When my husband and I began dating (several decades ago), it didn't take me long to realize this skinny guy needed to eat. His meal of choice was meat and potatoes. Preferably roast beef with a mountain of mashed potatoes and plenty of gravy.
First, it was my mom who made it her mission to put some weight on this scrawny guy. She went to work filling him up with her Hungarian and German dishes. Before he knew what was happening to him, he had added 40 pounds to his frame and had begun to enjoy a variety of foods on his plate other than meat and mashed potatoes. My mom was pleased and quite satisfied that she had accomplished her goal just before he became her son-in-law.
Not long after the skinny-to-just-right guy and I got married, I came upon a recipe for rice pilaf. We had invited friends over for dinner. I was hoping to make a side dish that would make a grilled chicken meal look impressive. By this time my husband was feeling quite comfortable in a world without potatoes every day.
Pilaf is a method of lightly sautéing raw grains in oil or butter, usually with onions or seasonings for added flavor. Hot liquid, often a stock, is then added. The pan is covered and the mixture is left to simmer until the liquid is absorbed.
That first rice pilaf I made was the star of our first dinner party. My husband, a very inexperienced griller, served chicken hot off the coals. It was golden with dark grill marks and looked quite beautiful, but the insides were still red and raw near the bones. Maybe that's why the entire bowl of rice pilaf disappeared in no time.
Since that first successful experience with rice pilaf, it's been one of my favorite sides to serve with grilled meats. Most times, I bake the pilaf, often sautéing the rice in butter and transferring it to a large casserole dish before baking. I take it out of the oven just before all the liquid is absorbed, stir in some finely chopped vegetables and then cover it and let it sit out to finish cooking. When company arrives, I reheat the rice pilaf in the microwave oven and place the pilaf-filled casserole dish right on the table. This procedure makes pilaf an easy make-ahead side dish.
I enjoy experimenting with different types of grains, sometimes mixing a couple different varieties. Barley makes a nice pilaf, too, but it requires a longer cooking time.
Rice and Orzo Summer Pilaf combines long-grain white rice with orzo, a rice-shaped pasta. This time of year, it provides a blank canvas for fresh-from-the-garden vegetables and is a dazzling, colorful complement to grilled meats.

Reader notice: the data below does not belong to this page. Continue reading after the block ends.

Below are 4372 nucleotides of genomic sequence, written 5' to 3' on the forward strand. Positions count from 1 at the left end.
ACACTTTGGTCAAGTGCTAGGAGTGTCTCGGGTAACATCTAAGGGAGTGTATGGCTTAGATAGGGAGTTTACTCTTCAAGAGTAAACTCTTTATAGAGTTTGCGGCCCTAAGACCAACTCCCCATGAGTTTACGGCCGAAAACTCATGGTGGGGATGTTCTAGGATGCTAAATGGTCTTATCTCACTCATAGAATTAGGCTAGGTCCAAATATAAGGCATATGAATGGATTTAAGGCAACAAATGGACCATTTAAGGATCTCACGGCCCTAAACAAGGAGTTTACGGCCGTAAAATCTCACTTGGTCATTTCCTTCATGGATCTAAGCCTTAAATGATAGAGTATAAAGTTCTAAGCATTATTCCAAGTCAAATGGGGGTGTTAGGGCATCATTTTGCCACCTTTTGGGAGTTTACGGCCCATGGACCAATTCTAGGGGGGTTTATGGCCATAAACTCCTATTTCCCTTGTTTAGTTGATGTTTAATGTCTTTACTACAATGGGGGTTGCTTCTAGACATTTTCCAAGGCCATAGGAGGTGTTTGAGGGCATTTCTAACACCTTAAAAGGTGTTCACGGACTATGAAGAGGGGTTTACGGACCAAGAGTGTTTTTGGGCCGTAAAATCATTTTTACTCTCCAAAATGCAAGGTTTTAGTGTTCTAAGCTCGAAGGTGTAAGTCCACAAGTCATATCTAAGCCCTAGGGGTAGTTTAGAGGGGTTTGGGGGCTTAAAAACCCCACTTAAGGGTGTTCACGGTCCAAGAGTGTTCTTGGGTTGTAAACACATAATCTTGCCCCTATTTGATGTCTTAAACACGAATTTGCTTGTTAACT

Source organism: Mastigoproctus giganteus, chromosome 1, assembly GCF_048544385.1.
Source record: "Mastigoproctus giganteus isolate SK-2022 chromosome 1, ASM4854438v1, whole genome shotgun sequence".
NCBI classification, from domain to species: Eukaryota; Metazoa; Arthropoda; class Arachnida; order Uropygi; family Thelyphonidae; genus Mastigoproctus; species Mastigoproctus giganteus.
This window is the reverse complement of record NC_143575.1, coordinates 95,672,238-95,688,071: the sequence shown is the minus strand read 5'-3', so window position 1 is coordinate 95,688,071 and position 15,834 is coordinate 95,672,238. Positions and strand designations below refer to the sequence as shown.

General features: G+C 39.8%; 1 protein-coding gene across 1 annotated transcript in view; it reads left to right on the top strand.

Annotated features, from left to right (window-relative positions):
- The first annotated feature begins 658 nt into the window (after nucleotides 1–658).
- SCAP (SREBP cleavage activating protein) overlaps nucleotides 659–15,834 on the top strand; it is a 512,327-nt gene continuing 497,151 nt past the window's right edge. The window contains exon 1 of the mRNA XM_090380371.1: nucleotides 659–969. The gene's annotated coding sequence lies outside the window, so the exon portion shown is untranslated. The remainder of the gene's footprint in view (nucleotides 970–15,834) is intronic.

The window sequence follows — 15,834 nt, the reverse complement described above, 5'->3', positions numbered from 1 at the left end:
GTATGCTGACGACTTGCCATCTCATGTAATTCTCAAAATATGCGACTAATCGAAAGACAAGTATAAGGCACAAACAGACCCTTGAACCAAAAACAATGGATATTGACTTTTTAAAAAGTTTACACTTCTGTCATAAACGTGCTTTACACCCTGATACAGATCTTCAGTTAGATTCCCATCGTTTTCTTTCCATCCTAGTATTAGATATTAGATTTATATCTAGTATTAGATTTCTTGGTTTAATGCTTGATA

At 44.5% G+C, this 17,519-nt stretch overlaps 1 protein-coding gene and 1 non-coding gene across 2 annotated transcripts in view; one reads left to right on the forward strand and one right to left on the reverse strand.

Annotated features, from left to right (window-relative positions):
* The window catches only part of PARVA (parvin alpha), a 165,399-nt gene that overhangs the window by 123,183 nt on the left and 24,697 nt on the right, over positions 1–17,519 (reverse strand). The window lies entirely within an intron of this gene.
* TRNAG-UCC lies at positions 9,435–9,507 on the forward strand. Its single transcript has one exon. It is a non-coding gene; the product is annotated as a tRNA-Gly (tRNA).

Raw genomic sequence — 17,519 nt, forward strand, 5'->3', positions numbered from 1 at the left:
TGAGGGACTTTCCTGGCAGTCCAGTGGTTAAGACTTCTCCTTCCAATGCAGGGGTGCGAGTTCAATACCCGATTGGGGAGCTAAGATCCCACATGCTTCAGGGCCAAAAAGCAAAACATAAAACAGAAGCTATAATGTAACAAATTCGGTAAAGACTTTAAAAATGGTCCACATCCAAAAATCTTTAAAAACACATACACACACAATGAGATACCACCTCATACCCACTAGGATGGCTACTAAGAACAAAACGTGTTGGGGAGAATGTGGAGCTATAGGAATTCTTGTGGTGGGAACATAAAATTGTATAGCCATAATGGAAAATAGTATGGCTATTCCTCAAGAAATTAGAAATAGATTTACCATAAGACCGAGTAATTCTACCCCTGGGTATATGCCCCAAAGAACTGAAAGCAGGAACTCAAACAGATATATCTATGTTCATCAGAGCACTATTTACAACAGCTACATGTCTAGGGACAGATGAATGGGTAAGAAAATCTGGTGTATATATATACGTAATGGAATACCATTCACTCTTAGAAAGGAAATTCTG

Sautéing the rice and orzo in butter gives it a slightly toasted flavor and keeps the baked pilaf from sticking together. Have fun stirring in any of your favorite vegetables. Adding them right at the end of the baking time produces crisp-tender texture that balances the al dente rice and orzo. Since I have fresh herbs growing in my garden, I chopped up some basil and oregano to add to the pilaf. Dried herbs can be used in smaller amounts, usually one teaspoon of dried herbs to replace one tablespoon of fresh herbs. Dried herbs can be added to the pilaf during the sauté time.
Rice and Orzo Summer Pilaf will be a favorite at your next grill-dinner. Even your potato-loving guests will be happy and satisfied. Do be sure to get the meat cooked just right, though.
Rice and Orzo Summer Pilaf
1/2 cup butter
6 green onions, finely chopped
2 chubby cloves garlic, minced
3/4 cup uncooked orzo
3/4 cup uncooked long-grain white rice
3 1/2 cups vegetable or chicken broth, heated to boiling
1/4 teaspoon salt
1/4 teaspoon black pepper
1/3 cup finely chopped carrots
1/3 cup finely chopped young zucchini or any summer squash
1/3 cup thinly sliced fresh spinach leaves
3 tablespoons chopped fresh basil leaves
2 tablespoons chopped fresh oregano leaves
1/3 cup crumbled feta
3 tablespoons pine nuts, toasted
In a heavy, oven-safe 2-quart saucepan, melt butter. Add green onions and garlic and sauté until tender. Add uncooked orzo. Saute 2 minutes, stirring constantly. Add uncooked rice and sauté another 2 minutes, continuing to stir. Carefully pour hot broth into the pot. Add salt and pepper and stir to mix.
Cover pot and bake in preheated 350-degree oven for 45 minutes, or until rice and orzo are tender to the bite (al dente) and liquid has been absorbed.
Remove pot from oven. Add carrots, zucchini, spinach, basil and oregano. Allow to stand, covered, 10 minutes. Just before serving, add feta and pine nuts.
Makes 6 to 8 servings.
Tips from the cook
--As an alternative, use blue cheese and walnuts in place of feta and pine nuts.
--Long-grain basmati rice works well. Sometimes I use tri-color orzo for added color.